Death in the Urban Wild - monday 2012-03-05 0733 last modified 2012-03-05 2000
Categories: Daily Grind
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A stray cat is a risky proposition. Sure, it could be domesticated, socialized, house trained, and - jackpot - free. Or it could be a ball of furry death, ready with its complement of sharpened ends to make short work of every inch of exposed dermis you present. You just can't tell by looking. Sometimes they appear adorable and hide death behind their eyes. And sometimes their open adoration is shadowed by a fearsome aspect.

So it was with Monster, nicknamed for the terror he inspired in pretty much everybody. Monster was enormous, over twenty inches front to back, mostly black, a look of hate permanently plastered on his face and a meow like the curse of a hissing crone come to foretell your impending doom. After months of pilfering kitty chow, he brazenly approached the front door one day, issuing his eerie wail, and when I belatedly realized he was transfixed by my lunch as opposed to infecting me with rabies, I eventually dared to step out and surprisingly found a very social cat, rubbing his dirty-as-sin head against the nearest leg and immediately ready to crawl into a lap on the slightest hint of its availability, constantly trying to come inside to a home.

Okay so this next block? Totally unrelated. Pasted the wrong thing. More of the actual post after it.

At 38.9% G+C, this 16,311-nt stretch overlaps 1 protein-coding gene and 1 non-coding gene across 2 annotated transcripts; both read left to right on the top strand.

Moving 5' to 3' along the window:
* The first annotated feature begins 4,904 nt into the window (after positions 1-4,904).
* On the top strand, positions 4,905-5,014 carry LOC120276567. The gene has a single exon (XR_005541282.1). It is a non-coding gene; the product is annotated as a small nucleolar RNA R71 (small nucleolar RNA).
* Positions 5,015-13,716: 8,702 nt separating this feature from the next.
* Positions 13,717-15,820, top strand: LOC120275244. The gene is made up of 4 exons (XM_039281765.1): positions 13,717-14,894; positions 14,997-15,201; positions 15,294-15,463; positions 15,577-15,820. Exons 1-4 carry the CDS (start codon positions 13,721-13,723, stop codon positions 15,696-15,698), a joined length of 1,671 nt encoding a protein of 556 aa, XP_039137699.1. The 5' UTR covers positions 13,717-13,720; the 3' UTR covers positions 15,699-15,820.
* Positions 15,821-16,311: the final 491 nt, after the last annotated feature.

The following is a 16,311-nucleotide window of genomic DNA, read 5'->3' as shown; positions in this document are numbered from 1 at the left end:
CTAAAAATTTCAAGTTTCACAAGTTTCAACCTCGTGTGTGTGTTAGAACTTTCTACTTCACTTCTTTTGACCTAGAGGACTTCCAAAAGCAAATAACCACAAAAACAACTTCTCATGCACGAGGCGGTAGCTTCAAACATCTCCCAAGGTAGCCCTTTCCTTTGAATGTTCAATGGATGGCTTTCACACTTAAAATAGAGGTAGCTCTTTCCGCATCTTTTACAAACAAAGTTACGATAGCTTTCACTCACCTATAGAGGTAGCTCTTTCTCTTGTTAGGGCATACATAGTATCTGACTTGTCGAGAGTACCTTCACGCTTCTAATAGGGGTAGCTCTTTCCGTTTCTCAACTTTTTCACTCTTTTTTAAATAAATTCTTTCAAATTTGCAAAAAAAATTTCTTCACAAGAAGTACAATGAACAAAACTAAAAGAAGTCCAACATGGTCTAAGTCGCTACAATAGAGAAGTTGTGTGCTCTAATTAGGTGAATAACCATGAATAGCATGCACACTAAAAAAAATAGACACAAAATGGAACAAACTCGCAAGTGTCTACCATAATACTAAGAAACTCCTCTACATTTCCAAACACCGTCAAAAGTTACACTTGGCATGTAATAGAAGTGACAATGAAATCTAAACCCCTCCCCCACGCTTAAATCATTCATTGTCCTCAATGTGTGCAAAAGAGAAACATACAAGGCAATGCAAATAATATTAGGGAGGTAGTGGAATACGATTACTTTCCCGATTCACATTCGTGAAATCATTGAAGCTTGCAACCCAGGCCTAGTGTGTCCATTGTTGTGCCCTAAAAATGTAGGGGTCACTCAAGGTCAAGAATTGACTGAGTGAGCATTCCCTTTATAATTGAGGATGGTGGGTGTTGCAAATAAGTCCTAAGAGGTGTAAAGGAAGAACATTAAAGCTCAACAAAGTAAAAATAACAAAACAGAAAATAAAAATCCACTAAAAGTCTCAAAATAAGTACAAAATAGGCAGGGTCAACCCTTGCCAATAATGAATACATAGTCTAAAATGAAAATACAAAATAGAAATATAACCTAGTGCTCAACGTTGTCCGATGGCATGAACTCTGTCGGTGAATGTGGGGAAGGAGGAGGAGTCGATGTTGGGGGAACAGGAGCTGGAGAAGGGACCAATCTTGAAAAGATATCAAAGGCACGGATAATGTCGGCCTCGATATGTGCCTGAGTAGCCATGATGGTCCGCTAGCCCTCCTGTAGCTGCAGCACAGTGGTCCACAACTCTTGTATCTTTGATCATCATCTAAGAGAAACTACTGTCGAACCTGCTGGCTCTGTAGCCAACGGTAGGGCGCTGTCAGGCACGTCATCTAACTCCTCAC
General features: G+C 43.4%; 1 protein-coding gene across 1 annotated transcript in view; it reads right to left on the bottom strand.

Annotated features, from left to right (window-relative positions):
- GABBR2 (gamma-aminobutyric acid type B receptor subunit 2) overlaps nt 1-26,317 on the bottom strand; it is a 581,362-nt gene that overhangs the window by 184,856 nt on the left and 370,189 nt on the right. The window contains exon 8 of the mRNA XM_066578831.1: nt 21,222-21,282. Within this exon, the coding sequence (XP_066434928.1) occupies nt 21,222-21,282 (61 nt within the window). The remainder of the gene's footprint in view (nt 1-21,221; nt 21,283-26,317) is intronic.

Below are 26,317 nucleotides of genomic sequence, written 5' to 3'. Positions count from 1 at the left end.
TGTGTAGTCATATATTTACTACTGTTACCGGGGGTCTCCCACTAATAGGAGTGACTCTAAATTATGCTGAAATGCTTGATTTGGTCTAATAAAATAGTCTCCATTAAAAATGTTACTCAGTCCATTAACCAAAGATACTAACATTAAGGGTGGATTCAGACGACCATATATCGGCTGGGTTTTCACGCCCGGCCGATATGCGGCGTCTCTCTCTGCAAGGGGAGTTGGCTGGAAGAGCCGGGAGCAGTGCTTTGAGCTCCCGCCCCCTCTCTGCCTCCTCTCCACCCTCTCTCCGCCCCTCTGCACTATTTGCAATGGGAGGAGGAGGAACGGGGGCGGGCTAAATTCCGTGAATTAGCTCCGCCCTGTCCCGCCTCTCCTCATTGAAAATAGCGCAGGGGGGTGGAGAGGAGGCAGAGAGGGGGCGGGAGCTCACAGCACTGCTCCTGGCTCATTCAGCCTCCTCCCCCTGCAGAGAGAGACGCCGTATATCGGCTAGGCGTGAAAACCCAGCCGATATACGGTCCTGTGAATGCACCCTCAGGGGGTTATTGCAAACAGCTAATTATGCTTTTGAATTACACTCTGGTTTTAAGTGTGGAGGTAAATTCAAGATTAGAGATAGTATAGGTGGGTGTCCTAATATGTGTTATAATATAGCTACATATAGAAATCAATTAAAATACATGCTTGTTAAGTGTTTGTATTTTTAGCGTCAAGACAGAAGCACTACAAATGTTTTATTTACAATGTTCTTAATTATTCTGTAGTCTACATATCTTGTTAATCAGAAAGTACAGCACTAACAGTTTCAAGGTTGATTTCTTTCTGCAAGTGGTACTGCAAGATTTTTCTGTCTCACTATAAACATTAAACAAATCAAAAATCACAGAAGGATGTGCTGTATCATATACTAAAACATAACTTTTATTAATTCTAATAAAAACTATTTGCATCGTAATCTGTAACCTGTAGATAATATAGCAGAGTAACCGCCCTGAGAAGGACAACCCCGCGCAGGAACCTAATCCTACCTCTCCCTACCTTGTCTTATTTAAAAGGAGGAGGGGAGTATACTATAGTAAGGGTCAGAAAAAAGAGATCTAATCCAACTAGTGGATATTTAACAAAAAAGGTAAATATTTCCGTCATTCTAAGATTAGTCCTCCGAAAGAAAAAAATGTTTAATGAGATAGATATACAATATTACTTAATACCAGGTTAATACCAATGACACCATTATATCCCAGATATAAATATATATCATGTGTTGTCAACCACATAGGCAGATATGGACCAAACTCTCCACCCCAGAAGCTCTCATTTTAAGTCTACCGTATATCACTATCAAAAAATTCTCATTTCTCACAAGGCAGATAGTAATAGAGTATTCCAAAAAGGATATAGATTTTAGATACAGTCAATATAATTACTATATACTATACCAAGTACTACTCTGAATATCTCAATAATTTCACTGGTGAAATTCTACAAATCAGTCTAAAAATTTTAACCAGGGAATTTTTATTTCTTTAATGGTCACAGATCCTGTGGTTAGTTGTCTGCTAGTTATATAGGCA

For twelve days, Monster took up on our property, getting a dedicated food dish and a petting whenever anybody who could stand to touch his matted fur or hold his bulk without collapsing was around. He ruined a futon, stole food, and staked his claim on entire porches. On day eleven, his evident respiratory problems came roaring to the fore, and he barely ate. On day twelve, late in the evening, his breathing heavily labored, I took him to an emergency vet, who informed me with kindness that his best and generally inevitable option was to be put down. A couple short minutes to say farewell, and he was gone.

It's a lot of firsts. My first trip to the vet for the first euthanasia. The first time I've liked an animal enough to write about it in public and claim it as my own, and the first time I've lost one.

Other than death's unremitting reminder that no time is guaranteed, these dozen days serve as a totem to look past the outside for the good within. And not just with stray cats.

Farewell, Monster. I'm glad you picked my porch.

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